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Taking Care Of Your Relationship With Your Finances

Young woman sitting at home with pen and paper

Post written by: 
Michael Foguth
– President of Foguth Financial Group in Brighton, Mi, specializing in retirement planning.

I’ve been thinking recently about many of the relationships in my life. It is not news to anyone that relationships need intentional care to thrive and grow. Not only do the relationships we have with our loved ones need care and attention, but the relationship we have with our finances, our health and our work also need care and attention to flourish.

I tend to look at my relationship with money as an evolving one. I check in on my accounts daily. I strive to set these accounts up to work for me and often review which financial products may be best for me and my current situation.

If you’re looking to strengthen your relationship with your finances, here are three tips to help you. They might even help you learn to love the decisions you make with regard to your money.

1. Assess your options and goals.

With tax season requirements ramping up, it’s a good time of year to take a look at your options. Since you’re likely to have a lot of your retirement paperwork and annual summaries in front of you, it’s a perfect time to give them a thorough review. Are you contributing as much as you should to your 401(k) plan? Is there a matching option you’re not taking advantage of? Do you have an individual retirement account set up? Have you looked at tax-efficient savings strategies? Are you protecting your loved ones with the right life insurance options for your situation?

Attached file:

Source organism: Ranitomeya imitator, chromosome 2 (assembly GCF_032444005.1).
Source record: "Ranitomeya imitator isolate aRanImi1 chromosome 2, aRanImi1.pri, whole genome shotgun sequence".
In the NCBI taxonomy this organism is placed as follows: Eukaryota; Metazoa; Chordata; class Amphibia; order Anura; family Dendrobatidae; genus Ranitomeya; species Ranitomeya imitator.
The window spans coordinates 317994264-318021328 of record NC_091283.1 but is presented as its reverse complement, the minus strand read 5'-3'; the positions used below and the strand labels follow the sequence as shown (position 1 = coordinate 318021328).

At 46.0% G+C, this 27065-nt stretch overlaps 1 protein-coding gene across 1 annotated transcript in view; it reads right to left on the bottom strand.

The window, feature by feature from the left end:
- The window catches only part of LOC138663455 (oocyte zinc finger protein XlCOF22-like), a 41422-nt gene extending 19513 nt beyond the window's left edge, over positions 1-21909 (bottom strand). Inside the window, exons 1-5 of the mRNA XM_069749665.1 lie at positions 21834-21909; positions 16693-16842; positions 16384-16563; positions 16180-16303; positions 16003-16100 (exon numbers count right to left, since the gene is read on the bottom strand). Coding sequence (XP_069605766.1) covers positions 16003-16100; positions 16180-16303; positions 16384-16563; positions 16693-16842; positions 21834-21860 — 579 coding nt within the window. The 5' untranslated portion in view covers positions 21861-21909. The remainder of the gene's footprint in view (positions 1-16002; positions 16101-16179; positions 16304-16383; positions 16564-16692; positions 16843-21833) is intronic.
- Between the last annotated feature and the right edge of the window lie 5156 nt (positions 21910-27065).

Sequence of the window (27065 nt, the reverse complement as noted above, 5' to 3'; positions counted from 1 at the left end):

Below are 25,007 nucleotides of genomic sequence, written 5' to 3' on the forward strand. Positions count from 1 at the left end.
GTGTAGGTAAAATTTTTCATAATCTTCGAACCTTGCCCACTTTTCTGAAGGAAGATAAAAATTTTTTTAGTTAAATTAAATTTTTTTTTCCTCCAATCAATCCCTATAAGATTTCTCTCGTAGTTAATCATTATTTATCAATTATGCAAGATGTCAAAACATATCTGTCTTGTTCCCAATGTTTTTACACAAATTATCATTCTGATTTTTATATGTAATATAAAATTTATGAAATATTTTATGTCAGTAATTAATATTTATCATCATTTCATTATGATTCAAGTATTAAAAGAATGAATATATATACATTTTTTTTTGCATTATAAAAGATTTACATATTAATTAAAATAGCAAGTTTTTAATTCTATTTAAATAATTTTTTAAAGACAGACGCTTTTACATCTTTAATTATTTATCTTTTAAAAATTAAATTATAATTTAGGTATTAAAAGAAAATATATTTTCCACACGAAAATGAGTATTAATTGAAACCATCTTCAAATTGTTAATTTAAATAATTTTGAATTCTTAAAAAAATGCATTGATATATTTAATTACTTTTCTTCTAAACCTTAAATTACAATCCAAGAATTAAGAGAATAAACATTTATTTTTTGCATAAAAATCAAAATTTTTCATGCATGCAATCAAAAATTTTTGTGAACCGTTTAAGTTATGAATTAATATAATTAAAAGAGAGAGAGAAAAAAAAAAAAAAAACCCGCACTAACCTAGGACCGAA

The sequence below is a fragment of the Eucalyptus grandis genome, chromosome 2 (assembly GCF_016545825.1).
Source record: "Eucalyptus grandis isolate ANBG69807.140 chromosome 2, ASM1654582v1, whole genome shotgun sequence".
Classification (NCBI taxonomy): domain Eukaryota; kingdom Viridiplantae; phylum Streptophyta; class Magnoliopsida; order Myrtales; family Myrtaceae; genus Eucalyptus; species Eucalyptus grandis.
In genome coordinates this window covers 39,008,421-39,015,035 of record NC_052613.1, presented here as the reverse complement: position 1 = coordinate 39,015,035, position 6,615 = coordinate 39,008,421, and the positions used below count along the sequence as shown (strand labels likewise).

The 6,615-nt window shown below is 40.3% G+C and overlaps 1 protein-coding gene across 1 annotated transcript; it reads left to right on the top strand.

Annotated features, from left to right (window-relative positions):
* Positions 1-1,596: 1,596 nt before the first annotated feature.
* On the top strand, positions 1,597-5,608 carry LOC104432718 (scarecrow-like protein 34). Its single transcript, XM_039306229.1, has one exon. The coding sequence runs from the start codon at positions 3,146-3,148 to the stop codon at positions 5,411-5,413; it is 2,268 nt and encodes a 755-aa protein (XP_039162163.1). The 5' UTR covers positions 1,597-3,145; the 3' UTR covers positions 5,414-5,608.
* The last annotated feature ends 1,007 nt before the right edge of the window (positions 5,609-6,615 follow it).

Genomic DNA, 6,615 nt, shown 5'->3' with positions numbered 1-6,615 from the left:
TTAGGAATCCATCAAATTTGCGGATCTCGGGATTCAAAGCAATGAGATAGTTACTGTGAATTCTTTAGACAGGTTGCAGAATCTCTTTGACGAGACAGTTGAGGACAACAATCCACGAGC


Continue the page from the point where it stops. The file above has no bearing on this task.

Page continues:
Many local financial advisory firms offer complimentary consultations and reviews. It might be good to schedule an appointment like this alongside your yearly health physical to see if you are on the right track to meet, or better yet exceed, your health goals as well.

2. Learn something new.

Although age-old money rules will never go out of style (“Never spend more than you earn” is the first adage that comes to mind), there are always opportunities to learn new things. There’s a plethora of information out there about investment options and up-to-date financial recommendations you may not be aware of. And it’s a good idea to keep your mind open to options, even those outside your comfort zone.

Again, this is where consulting a professional comes into play. If you had a medical ailment, you might seek a second opinion — the same is true for your finances. A second opinion may give you a purview that you may not have been aware of before.

But there’s plenty you can do on your own as well. Seek out education on your finances. You may find a great class held at your local community center or public library. Learn about investing and life insurance and what new trends are in the market. Research online about new investing tools and apps for your smart device that can help you save. We are increasingly on our devices — what better way to strengthen your relationship with money than to make it “fun” by using a new app on your smart device.

3. Set fun goals.

Last but not least, what better way to fall in love with your finances and strengthen your relationship than by doing something with your money that you’ll actually enjoy? Whether it be making plans for a trip, buying new clothes, or purchasing something fresh and new for your home, it’s OK to give yourself permission to set money aside and do just that. As with anything else, it’s best to plan ahead and set a small amount aside each week or month as you work up to that special purchase.

The more energy you focus on your finances, the better your relationship with them will be. Take a step back and analyze where you want to go and then do some research and educate yourself on how you can get there. Additionally, have fun with your finances and reward yourself. With these tips, you can help your relationship with your finances flourish, while still having fun with your money.

The information provided here is not investment, tax or financial advice. You should consult with a licensed professional for advice concerning your specific situation.

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